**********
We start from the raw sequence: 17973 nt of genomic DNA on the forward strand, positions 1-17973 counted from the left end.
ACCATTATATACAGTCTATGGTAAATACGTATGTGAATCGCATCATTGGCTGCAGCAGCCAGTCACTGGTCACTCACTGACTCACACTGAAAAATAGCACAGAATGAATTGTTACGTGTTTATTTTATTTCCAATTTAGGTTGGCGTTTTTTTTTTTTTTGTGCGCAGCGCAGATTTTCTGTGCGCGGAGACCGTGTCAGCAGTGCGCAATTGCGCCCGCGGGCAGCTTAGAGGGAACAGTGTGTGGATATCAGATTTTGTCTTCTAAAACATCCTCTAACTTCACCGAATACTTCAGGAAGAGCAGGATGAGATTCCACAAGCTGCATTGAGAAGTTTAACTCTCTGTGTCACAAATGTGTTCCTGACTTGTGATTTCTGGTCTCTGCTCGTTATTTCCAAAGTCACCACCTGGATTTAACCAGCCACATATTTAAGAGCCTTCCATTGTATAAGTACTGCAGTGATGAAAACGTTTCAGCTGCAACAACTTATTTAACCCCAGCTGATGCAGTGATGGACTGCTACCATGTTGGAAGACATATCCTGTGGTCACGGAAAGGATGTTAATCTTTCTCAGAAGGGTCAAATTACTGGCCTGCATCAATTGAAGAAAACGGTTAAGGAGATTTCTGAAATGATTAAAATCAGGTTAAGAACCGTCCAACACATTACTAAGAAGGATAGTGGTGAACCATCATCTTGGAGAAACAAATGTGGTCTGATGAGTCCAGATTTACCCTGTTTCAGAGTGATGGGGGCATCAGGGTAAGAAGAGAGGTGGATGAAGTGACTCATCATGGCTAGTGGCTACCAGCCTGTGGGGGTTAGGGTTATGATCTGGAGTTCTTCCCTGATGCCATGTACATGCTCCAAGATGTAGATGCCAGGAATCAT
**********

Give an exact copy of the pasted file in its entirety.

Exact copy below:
We start from the raw sequence: 17973 nt of genomic DNA on the forward strand, positions 1-17973 counted from the left end.
ACCATTATATACAGTCTATGGTAAATACGTATGTGAATCGCATCATTGGCTGCAGCAGCCAGTCACTGGTCACTCACTGACTCACACTGAAAAATAGCACAGAATGAATTGTTACGTGTTTATTTTATTTCCAATTTAGGTTGGCGTTTTTTTTTTTTTTGTGCGCAGCGCAGATTTTCTGTGCGCGGAGACCGTGTCAGCAGTGCGCAATTGCGCCCGCGGGCAGCTTAGAGGGAACAGTGTGTGGATATCAGATTTTGTCTTCTAAAACATCCTCTAACTTCACCGAATACTTCAGGAAGAGCAGGATGAGATTCCACAAGCTGCATTGAGAAGTTTAACTCTCTGTGTCACAAATGTGTTCCTGACTTGTGATTTCTGGTCTCTGCTCGTTATTTCCAAAGTCACCACCTGGATTTAACCAGCCACATATTTAAGAGCCTTCCATTGTATAAGTACTGCAGTGATGAAAACGTTTCAGCTGCAACAACTTATTTAACCCCAGCTGATGCAGTGATGGACTGCTACCATGTTGGAAGACATATCCTGTGGTCACGGAAAGGATGTTAATCTTTCTCAGAAGGGTCAAATTACTGGCCTGCATCAATTGAAGAAAACGGTTAAGGAGATTTCTGAAATGATTAAAATCAGGTTAAGAACCGTCCAACACATTACTAAGAAGGATAGTGGTGAACCATCATCTTGGAGAAACAAATGTGGTCTGATGAGTCCAGATTTACCCTGTTTCAGAGTGATGGGGGCATCAGGGTAAGAAGAGAGGTGGATGAAGTGACTCATCATGGCTAGTGGCTACCAGCCTGTGGGGGTTAGGGTTATGATCTGGAGTTCTTCCCTGATGCCATGTACATGCTCCAAGATGTAGATGCCAGGAATCAT